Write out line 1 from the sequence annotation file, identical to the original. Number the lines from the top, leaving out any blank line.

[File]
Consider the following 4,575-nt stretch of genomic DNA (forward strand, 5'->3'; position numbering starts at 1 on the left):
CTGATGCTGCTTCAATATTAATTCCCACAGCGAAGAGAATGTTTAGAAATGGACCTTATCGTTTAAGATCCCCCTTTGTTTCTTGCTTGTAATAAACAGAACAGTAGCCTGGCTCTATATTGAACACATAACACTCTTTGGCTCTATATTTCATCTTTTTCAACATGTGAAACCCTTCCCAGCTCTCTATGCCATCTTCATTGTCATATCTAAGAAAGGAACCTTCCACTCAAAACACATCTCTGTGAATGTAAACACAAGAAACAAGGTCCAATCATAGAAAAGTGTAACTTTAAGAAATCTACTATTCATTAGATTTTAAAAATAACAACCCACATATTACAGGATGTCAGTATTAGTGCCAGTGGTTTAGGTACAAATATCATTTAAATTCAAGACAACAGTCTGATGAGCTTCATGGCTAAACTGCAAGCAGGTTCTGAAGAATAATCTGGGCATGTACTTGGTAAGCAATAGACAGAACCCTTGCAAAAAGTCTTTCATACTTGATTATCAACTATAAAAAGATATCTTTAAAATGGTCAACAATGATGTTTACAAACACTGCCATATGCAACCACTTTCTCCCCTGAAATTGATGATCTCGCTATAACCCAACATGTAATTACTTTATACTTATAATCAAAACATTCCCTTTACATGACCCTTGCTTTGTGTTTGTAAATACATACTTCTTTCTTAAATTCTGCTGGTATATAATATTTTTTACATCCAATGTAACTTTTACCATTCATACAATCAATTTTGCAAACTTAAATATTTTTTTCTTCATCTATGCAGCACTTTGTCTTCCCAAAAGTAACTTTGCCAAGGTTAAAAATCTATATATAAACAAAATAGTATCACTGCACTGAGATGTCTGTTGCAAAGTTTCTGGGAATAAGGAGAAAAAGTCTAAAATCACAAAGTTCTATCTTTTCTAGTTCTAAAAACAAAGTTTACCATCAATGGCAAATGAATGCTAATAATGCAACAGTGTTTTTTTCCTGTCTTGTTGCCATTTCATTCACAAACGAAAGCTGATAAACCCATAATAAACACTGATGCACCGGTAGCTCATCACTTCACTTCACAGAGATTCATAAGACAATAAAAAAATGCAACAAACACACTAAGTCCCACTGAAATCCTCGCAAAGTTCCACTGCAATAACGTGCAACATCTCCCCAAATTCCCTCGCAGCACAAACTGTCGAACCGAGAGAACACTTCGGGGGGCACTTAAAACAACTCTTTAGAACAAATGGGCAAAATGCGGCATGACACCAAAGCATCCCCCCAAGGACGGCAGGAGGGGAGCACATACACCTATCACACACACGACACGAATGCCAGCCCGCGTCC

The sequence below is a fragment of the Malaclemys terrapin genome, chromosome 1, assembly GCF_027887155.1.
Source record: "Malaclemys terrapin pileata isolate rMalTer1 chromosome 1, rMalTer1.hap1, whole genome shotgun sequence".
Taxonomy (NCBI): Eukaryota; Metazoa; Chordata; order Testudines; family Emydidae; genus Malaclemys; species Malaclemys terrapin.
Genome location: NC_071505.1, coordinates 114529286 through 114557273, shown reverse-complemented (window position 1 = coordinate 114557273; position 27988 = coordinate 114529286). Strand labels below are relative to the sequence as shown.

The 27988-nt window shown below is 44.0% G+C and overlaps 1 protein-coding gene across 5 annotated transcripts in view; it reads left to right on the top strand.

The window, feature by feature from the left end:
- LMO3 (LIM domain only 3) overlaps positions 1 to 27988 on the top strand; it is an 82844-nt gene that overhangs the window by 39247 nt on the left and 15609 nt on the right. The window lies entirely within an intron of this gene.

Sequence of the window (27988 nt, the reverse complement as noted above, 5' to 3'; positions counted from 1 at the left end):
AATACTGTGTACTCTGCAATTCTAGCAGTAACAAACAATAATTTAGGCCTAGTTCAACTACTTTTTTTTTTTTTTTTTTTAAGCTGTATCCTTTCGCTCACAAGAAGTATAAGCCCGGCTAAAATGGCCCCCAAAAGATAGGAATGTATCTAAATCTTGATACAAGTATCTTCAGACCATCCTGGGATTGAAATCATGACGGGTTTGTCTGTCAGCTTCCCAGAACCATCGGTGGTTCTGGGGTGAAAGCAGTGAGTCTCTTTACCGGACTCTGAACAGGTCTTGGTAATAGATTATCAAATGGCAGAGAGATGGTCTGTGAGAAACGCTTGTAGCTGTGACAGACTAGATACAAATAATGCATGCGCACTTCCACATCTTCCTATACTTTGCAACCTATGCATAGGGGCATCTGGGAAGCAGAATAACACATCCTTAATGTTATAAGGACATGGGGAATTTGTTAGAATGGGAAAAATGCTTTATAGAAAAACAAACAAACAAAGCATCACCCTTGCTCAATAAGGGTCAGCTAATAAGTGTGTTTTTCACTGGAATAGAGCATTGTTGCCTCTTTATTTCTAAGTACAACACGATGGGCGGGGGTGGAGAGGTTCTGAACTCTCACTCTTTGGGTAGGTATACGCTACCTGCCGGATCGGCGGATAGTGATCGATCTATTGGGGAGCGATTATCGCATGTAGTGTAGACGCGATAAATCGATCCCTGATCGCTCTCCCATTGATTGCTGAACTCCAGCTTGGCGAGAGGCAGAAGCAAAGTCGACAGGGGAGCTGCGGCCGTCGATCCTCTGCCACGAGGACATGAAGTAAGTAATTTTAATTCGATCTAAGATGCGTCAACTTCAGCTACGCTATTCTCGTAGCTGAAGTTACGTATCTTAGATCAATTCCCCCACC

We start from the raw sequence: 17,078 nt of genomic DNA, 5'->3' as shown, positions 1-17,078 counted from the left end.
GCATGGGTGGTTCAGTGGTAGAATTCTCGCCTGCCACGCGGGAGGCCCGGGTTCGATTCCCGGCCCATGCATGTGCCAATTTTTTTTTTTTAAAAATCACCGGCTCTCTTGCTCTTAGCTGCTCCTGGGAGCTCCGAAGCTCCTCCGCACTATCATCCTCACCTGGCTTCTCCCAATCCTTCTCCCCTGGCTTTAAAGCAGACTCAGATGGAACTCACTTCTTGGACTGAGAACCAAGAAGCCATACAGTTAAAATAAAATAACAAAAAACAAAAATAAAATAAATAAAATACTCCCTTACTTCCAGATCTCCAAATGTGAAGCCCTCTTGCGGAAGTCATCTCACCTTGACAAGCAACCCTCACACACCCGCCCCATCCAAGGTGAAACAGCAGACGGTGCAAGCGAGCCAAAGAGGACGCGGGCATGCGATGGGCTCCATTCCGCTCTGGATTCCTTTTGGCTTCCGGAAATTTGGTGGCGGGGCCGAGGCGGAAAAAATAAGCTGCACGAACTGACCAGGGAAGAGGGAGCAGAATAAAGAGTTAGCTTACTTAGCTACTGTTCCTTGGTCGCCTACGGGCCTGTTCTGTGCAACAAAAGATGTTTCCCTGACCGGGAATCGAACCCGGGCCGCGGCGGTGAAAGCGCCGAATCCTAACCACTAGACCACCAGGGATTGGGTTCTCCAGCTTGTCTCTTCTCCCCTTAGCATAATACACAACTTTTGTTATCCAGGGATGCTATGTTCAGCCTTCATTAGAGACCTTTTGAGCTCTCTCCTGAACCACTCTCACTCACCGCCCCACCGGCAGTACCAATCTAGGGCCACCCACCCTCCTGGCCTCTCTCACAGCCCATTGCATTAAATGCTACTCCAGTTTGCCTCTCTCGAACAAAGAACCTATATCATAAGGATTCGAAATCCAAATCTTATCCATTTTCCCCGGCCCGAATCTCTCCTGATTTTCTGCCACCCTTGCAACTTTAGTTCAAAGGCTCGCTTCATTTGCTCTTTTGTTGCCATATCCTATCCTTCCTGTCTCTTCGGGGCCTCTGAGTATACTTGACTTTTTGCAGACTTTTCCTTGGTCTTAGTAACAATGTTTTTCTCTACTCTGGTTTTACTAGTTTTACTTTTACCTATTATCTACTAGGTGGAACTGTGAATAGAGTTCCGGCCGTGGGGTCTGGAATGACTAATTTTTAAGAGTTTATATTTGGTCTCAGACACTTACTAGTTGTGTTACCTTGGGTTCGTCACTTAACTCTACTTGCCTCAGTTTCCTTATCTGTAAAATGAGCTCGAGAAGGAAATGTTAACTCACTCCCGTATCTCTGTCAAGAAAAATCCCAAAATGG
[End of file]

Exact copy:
Consider the following 4,575-nt stretch of genomic DNA (forward strand, 5'->3'; position numbering starts at 1 on the left):